Recalling Amadeus once more, just as Tom Hulce’s Mozart is the rival of F. Murray Abraham’s Salieri, Nathan’s chief competitor was the Melbourne-based composer and harpist Stephen Hale Marsh. Marsh (right), whose early career in London had benefited from the support of the Duchess of Kent, saw his Australian opera, The Gentleman in Black (c. 1847), staged in 1861 by the Irish impresario W.S. Lyster. Described as a “serio-comic” opera, the cover of its haphazard libretto by E. Searle claims to be “the First [author’s emphasis] original opera produced in Australia”. This is, as we know, not the case; that honour falls to Don John. But like Merry Freaks, The Gentleman in Black has never been revived.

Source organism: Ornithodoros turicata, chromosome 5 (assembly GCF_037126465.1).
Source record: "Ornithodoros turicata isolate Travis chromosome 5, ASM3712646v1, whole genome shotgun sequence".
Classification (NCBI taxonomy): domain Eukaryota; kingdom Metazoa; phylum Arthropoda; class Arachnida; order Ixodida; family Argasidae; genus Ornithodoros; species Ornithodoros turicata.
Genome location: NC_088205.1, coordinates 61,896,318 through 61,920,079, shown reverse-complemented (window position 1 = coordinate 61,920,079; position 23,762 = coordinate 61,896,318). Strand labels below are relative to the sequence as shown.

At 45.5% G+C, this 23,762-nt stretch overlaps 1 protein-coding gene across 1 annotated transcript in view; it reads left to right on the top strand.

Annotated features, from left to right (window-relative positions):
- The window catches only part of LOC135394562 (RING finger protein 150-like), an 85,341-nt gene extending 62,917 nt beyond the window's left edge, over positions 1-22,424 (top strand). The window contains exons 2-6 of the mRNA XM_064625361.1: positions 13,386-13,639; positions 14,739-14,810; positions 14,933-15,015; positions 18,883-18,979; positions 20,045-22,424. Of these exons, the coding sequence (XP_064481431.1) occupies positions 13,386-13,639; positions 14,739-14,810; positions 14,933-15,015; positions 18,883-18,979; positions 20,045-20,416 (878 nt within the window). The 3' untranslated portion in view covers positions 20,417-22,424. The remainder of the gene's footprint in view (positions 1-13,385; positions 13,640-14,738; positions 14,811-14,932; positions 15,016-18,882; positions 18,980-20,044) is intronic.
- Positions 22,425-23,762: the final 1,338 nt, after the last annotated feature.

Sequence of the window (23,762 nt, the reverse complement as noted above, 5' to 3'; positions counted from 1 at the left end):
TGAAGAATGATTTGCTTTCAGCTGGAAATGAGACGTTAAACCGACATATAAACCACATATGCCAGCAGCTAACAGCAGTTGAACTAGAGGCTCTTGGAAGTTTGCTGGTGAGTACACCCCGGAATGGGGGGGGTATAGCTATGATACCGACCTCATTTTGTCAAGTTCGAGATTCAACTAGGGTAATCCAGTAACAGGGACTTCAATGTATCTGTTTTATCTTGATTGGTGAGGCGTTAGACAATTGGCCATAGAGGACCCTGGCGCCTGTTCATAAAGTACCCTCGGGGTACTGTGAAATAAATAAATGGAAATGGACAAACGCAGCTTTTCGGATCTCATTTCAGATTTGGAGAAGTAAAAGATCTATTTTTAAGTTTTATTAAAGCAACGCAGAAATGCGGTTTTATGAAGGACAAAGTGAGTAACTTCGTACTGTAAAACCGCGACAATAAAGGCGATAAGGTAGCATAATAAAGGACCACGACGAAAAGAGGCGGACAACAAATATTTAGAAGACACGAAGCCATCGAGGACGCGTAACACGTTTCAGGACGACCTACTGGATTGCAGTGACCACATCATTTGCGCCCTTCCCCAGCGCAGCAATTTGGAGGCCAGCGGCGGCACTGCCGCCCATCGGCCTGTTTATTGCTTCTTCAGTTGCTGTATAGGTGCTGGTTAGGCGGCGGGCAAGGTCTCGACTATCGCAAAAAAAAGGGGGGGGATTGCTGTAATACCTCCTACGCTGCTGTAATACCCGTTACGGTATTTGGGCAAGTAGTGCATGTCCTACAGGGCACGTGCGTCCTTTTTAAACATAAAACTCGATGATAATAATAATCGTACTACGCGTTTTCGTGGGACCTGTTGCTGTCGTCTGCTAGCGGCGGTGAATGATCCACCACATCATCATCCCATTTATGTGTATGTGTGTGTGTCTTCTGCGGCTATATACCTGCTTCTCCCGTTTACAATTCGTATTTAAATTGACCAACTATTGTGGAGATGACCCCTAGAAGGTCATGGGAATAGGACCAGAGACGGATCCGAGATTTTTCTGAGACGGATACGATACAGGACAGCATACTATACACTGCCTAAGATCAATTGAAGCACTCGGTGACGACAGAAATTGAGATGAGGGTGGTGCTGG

Perhaps the question then becomes whether the first Australian operas—Merry Freaks, Don John and The Gentleman in Black—should be revived simply because of their historical importance. In all this, though, we have made no remark of these works’ scores; I have presented a historical survey, not a musical analysis. (For such, musicologist Elizabeth Wood provides a definitive exploration of all three operas.) And here is now an appropriate juncture for me to take issue with Dr Ballam-Cross’s aforementioned review of Opera Queensland’s Cosi fan tutte. For in his review of 612 words, only forty-seven words are dedicated to any sort of musical discussion; the vast bulk of Dr Ballam-Cross’s observations concentrate on matters of text and theatre. Indeed, it is becoming unhealthily fashionable to discuss and critique operas through their innate or perceived extra-musical qualities, and anyone who argues for a revival of Merry Freaks purely because it is Australia’s first opera stumbles, perhaps innocently, into this trap.